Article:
Facebook reports how many accounts it believes are duplicates, misclassified, and undesirable. For 2013, it reported that between 4.3% and 7.9% were duplicates, 0.8% and 2.1% were misclassified, and 0.4% to 1.2% were undesirable. This means at the largest estimations that of Facebook's 1.23 billion users, 137 million aren't a traditional, real user. This is a big issue, especially when businesses are paying to access these users. The more businesses that have a bad first experience with fake likes, low engagement, and low returns, the more their advertising dollars will flow to Facebook's competitors.

On the other hand, the majority of these fake accounts are from countries where Facebook makes the least money. Last quarter, the U.S. and Europe brought in 74% of advertising revenue. If Facebook can help advertisers tailor their targeting to home countries, a majority of these fake engagement issues might be avoided, and a healthy chunk of revenue is safe. Of course, as Facebook grows its revenue from Asia and the rest of the world, it will be under greater pressure to find a better way to thwart fake likes.

If Facebook chooses to keep relying on advertising for its revenue model, it needs to make sure advertisers are getting value for their dollar.

A better investment than Facebook likes
Opportunities to get wealthy from a single investment don't come around often, but they do exist, and our chief technology officer believes he's found one. In this free report, Jeremy Phillips shares the single company that he believes could transform not only your portfolio, but your entire life. To learn the identity of this stock for free and see why Jeremy is putting more than $100,000 of his own money into it, all you have to do is click here now.

Read/Post Comments (0) | Recommend This Article (5)

Comments from our Foolish Readers

Help us keep this a respectfully Foolish area! This is a place for our readers to discuss, debate, and learn more about the Foolish investing topic you read about above. Help us keep it clean and safe. If you believe a comment is abusive or otherwise violates our Fool's Rules, please report it via the Report this Comment Report this Comment icon found on every comment.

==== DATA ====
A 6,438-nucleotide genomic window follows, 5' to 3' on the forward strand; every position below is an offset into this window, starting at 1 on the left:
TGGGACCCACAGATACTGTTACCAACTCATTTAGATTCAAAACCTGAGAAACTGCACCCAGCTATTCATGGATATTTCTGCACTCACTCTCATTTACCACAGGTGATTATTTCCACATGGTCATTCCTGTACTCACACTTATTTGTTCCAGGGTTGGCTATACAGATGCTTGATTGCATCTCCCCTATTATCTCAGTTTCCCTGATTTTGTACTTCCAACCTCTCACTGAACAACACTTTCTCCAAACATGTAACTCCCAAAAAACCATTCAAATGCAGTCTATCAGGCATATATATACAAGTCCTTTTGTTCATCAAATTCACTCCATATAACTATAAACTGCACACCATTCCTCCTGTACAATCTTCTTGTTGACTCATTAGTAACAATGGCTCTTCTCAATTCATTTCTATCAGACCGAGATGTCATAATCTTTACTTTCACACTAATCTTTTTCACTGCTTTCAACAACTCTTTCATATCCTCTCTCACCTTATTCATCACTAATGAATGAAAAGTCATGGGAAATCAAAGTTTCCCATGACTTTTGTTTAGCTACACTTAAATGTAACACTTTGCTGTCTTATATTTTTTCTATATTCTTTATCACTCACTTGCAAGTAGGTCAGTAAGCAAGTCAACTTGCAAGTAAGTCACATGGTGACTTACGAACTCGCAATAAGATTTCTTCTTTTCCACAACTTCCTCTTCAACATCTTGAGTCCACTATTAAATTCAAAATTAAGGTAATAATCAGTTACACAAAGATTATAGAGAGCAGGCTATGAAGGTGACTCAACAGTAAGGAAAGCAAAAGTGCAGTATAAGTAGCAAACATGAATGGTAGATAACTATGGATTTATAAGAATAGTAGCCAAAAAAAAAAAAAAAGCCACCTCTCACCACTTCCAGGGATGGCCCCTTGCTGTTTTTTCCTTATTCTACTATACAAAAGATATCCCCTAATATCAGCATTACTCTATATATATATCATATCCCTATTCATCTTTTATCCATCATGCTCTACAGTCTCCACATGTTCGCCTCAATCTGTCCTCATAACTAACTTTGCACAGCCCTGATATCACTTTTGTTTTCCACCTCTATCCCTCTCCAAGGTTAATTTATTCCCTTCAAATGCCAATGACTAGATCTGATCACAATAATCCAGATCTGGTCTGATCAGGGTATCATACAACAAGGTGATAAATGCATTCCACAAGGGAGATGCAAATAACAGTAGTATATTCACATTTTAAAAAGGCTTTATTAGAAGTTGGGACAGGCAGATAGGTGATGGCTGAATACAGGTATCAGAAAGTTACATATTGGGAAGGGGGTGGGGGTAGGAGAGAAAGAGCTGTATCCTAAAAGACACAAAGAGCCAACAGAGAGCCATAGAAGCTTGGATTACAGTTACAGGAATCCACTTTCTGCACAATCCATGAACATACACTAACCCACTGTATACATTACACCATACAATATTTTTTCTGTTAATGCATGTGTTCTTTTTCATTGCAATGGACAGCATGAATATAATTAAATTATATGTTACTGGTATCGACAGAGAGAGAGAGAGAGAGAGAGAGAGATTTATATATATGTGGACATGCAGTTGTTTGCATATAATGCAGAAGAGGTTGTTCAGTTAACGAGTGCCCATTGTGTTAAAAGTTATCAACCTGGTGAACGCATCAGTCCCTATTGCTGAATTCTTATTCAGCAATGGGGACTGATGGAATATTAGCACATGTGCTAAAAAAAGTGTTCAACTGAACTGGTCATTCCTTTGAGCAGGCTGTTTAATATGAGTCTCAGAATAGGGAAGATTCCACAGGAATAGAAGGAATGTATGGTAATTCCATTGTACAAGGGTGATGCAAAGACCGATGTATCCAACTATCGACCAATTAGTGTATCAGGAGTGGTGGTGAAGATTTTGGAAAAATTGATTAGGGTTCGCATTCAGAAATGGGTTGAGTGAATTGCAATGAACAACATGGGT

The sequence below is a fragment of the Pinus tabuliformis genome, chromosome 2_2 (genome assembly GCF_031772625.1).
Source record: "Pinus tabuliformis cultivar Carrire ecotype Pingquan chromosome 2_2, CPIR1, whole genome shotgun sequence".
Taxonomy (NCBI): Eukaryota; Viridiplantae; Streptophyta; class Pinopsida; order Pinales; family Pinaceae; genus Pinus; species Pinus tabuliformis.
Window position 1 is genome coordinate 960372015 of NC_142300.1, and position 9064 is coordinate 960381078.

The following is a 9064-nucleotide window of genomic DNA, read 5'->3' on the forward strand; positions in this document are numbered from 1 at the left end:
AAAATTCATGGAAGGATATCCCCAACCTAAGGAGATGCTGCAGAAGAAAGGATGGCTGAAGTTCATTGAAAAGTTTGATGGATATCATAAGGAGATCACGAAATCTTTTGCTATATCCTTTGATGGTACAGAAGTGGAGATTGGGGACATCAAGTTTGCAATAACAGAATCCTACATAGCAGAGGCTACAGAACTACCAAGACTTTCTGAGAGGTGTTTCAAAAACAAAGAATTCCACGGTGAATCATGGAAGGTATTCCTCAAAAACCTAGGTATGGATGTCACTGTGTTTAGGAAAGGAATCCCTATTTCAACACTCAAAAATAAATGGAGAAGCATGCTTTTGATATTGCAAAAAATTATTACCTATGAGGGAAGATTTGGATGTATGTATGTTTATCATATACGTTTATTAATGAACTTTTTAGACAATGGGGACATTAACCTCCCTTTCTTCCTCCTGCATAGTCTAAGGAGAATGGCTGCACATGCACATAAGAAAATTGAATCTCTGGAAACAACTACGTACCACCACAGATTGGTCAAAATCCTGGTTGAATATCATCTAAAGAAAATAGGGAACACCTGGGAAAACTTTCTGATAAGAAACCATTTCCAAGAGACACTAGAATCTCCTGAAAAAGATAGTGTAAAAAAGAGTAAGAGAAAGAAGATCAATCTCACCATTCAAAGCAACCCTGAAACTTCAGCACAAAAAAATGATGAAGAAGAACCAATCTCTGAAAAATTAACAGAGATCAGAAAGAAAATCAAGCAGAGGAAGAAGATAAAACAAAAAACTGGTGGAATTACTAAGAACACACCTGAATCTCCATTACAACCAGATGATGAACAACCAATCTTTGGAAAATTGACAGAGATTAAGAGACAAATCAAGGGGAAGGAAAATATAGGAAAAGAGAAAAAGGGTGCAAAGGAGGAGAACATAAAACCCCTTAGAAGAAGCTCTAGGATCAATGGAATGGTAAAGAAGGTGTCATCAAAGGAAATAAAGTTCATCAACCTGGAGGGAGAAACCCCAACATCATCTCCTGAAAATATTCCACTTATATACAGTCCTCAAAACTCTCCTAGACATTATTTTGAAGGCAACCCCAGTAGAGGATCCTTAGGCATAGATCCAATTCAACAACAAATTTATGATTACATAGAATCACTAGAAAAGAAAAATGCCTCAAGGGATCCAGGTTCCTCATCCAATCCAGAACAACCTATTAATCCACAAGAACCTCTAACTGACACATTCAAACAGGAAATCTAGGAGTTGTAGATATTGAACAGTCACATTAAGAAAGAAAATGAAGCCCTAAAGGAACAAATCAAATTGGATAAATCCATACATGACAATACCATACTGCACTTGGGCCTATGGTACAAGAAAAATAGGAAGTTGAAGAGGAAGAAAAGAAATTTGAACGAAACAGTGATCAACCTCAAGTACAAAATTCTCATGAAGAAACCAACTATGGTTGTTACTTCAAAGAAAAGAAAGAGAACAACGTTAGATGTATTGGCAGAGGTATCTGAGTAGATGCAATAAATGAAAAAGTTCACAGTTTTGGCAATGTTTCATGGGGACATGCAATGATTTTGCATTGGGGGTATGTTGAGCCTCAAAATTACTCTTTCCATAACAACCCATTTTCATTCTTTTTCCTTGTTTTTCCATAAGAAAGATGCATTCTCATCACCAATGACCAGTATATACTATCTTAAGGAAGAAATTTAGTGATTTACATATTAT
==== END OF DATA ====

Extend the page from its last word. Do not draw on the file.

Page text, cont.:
Be the first one to comment on this article.

Sponsored Links

Leaked: Apple's Next Smart Device
(Warning, it may shock you)
The secret is out... experts are predicting 458 million of these types of devices will be sold per year. 1 hyper-growth company stands to rake in maximum profit - and it's NOT Apple. Show me Apple's new smart gizmo!

DocumentId: 2836013, ~/Articles/ArticleHandler.aspx, 8/31/2015 9:32:21 AM

Report This Comment

Use this area to report a comment that you believe is in violation of the community guidelines. Our team will review the entry and take any appropriate action.

Sending report...

Dan Newman

Writing for the Fool since 2011. Interested in technology, the future of society, and how both overlap.

Today's Market

updated 2 days ago Sponsored by:
DOW 16,643.01 -11.76 0.00%
S&P 500 1,988.87 1.21 0.00%
NASD 4,828.33 15.62 0.00%

Create My Watchlist

Go to My Watchlist

You don't seem to be following any stocks yet!

Better investing starts with a watchlist. Now you can create a personalized watchlist and get immediate access to the personalized information you need to make successful investing decisions.

Data delayed up to 5 minutes

Related Tickers

8/28/2015 3:59 PM
FB $91.01 Down +0.00 +0.00%
Facebook CAPS Rating: ***